Monday, 26 November 2007

One of the great mysteries - Alcohol and the British

I have never understood the British attitude to alcoholic drinks. I've been thinking about it more and more, partially because LBC this morning was reporting a 12% increase in two years in ambulance call-outs in London related to alcohol consumption.

Two years ago, the Government liberalised licensing laws, enabling pubs and bars to stay open to whatever hour they have nominated on their licence application - so called "24 hour drinking". It's easy to blame the change in licensing laws, but I don't think that is the real problem. I think it's the "getting drunk for the sake of getting drunk" culture that exists in this country. In many circles, saying "I was so drunk on Saturday...." and then elaborating on some act of stupidity is a socially acceptable boast.

I've been pondering this for a long time and I don't think I have a solution or an explanation for the drinking culture in this country. Changing the licensing laws back to something more restrictive will just drive drinkers to downing more pints of beer in less time and then going outside to throw it all up. Or the pubs will return to the culture of illicit lock-ins.

I don't think it's a new problem, either. 17 years ago, I worked in the Accident & Emergency Department of a major suburban London hospital; 18 months earlier, I completed my second stint in the Casualty Department at a major, inner-city, Australian hospital. In the UK, we would receive our daily delivery of "PFO's" or "pissed, fell over"; two or three would delivered by ambulance during each day shift, more at night.

You didn't get that in Oz. We would get the odd drunk admitted on a Friday or Saturday night, usually with major injuries, and the occasional hard drinker, often derelicts from local shelters who were regulars known to staff.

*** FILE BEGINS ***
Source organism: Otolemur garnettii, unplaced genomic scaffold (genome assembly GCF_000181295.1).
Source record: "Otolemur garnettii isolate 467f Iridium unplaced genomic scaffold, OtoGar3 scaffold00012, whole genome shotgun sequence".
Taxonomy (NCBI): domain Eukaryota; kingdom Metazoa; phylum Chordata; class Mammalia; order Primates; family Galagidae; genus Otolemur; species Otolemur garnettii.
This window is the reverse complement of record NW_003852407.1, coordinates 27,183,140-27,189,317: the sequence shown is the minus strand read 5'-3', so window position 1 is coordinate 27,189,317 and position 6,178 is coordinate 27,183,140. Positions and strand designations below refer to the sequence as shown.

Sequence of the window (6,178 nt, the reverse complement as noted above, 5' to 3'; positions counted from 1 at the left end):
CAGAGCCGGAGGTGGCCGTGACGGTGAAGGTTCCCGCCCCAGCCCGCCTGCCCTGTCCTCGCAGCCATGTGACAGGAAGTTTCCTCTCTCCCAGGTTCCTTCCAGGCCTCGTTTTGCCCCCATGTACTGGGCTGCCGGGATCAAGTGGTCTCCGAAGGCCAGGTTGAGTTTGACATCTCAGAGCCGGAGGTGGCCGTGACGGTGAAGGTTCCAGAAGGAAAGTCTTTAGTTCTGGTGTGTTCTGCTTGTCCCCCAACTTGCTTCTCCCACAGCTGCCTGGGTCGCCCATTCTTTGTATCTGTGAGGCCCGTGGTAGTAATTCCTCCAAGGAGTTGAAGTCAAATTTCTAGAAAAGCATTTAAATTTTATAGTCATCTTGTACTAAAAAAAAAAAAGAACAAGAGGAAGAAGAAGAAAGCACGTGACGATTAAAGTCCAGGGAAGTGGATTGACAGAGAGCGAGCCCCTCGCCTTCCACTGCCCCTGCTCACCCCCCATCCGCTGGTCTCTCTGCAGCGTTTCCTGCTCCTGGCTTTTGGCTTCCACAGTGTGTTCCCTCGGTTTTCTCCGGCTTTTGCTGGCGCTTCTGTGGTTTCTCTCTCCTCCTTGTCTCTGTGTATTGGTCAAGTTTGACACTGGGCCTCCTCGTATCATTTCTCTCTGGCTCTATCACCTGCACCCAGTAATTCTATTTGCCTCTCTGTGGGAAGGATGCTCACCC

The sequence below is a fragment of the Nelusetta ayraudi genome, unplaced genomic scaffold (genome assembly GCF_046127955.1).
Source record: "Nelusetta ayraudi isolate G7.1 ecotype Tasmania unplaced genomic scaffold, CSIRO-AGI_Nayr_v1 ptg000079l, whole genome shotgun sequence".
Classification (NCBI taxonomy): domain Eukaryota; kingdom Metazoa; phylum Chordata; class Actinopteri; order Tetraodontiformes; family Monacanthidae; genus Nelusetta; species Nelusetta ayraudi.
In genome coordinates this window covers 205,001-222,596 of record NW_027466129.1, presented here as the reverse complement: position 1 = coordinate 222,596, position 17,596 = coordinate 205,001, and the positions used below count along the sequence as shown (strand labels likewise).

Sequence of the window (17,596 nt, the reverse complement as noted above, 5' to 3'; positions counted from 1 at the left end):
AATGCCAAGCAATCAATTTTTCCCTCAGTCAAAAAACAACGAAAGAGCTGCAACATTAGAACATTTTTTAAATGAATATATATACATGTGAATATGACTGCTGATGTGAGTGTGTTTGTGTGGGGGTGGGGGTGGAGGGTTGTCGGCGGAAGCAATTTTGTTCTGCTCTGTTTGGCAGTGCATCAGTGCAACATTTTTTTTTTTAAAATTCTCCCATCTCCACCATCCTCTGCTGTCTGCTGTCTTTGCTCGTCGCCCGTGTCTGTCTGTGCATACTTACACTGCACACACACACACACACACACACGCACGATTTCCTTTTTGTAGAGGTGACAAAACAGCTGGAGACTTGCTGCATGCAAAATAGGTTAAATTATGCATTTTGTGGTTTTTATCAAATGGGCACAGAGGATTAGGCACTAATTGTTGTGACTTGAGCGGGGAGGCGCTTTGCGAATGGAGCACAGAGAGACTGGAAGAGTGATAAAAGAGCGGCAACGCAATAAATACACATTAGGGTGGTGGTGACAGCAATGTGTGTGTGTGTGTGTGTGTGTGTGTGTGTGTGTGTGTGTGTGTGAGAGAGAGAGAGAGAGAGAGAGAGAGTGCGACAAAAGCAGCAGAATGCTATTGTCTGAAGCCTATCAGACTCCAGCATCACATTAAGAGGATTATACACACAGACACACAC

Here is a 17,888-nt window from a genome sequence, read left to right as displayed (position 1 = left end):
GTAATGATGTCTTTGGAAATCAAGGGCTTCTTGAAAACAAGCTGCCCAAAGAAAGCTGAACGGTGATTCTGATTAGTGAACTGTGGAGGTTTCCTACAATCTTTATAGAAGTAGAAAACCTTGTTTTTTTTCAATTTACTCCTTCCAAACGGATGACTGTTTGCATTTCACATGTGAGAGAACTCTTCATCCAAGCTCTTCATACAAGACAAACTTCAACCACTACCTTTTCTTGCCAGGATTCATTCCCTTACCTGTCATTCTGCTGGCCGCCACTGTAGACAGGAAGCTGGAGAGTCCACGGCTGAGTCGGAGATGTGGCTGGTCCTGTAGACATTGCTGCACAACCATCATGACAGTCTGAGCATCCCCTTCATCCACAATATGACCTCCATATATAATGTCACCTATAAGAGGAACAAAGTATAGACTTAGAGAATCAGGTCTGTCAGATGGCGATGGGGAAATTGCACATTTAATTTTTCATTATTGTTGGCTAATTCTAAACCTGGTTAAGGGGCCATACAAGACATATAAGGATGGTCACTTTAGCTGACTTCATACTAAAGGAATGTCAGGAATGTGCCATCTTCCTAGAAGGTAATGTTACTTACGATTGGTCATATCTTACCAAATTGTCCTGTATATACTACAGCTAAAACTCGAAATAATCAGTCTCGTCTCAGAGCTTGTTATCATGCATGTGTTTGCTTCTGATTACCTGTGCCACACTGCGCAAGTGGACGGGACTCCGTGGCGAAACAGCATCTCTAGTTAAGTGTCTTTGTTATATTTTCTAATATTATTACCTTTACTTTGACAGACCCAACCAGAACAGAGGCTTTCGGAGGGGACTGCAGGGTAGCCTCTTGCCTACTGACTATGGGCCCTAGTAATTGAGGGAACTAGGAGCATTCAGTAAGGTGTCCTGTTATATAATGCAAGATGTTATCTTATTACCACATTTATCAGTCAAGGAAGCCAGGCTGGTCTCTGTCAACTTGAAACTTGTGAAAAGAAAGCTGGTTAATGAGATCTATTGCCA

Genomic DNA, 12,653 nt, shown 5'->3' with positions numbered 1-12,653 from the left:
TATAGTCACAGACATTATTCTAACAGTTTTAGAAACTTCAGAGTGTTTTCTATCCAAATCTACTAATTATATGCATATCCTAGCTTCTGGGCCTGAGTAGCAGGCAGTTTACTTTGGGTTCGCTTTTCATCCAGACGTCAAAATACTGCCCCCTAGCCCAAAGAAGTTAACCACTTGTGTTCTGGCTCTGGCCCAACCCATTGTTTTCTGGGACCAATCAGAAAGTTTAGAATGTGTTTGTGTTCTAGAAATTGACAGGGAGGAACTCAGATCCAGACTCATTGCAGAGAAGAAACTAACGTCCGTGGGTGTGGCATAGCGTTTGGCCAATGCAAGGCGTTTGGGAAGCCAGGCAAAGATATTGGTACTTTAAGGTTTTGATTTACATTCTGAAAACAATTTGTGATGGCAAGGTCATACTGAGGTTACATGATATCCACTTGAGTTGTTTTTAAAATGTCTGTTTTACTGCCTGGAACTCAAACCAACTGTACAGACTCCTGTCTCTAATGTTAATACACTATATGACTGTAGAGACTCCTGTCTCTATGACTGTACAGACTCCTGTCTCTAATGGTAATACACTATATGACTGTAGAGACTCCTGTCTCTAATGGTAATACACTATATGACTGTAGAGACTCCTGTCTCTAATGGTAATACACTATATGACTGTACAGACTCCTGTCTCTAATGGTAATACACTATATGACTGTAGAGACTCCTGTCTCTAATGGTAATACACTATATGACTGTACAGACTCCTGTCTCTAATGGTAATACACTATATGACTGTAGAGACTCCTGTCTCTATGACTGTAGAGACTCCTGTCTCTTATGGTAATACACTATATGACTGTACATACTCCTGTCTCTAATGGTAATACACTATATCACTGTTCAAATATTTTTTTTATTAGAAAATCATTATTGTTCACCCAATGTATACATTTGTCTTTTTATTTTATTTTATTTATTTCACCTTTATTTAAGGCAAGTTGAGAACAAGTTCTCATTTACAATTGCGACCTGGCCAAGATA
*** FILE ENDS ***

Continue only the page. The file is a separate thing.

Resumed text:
I think one big difference in Australia is that people expected to drive to/from their social events - usually there is no alternative. Maybe it's the stringent drink-drive laws, or the daily publication of alcohol related road deaths. Also, the Mediterranean culture of eat-whilst-you-drink has taken hold - most pubs serve food as a matter of course and have facilities for children. Drinking at home is at least as common as it is here, if not more-so since it's the one place you can drink without having to drive afterwards. But people don't seem to get as drunk and I'm not sure why.

Don't get me wrong; I like a glass of wine or a shot of whisky. At last count, we had over 20 bottles of different whiskys in this house, 60 odd bottles of wine and 10 or so different vodkas, as well as numerous other bottles of individual spirits not already listed. However, I drink but I don't like getting drunk. I do not understand it's attraction, nor do I think it is a desirable outcome for an evening out. It seems I'm in the minority.

Can anyone enlighten me?

- Pam


Mother of Chaos said...

No, I really can't offer any enlightenment. It still puzzles me that people here in the States will preface stories with, "Dude, I got so s---faced last night and then I..." {incredibly stupid and potentially lethal thing ha ha ha how funny}

I like to drink, but I don't like being *drunk*. I just have way too many control issues for that whole "Dude...I got soooooo..." part. (Also I throw up. Which I hate.)

PipneyJane said...

I like to drink, but I don't like being *drunk*. I just have way too many control issues for that whole "Dude...I got soooooo..." part. (Also I throw up. Which I hate.)

You and me, both. Also I have this built in "anti-drunk" mechanism: after a couple of drinks, I just crave water. Nothing else will do and more alcohol just turns my stomach.

- Pam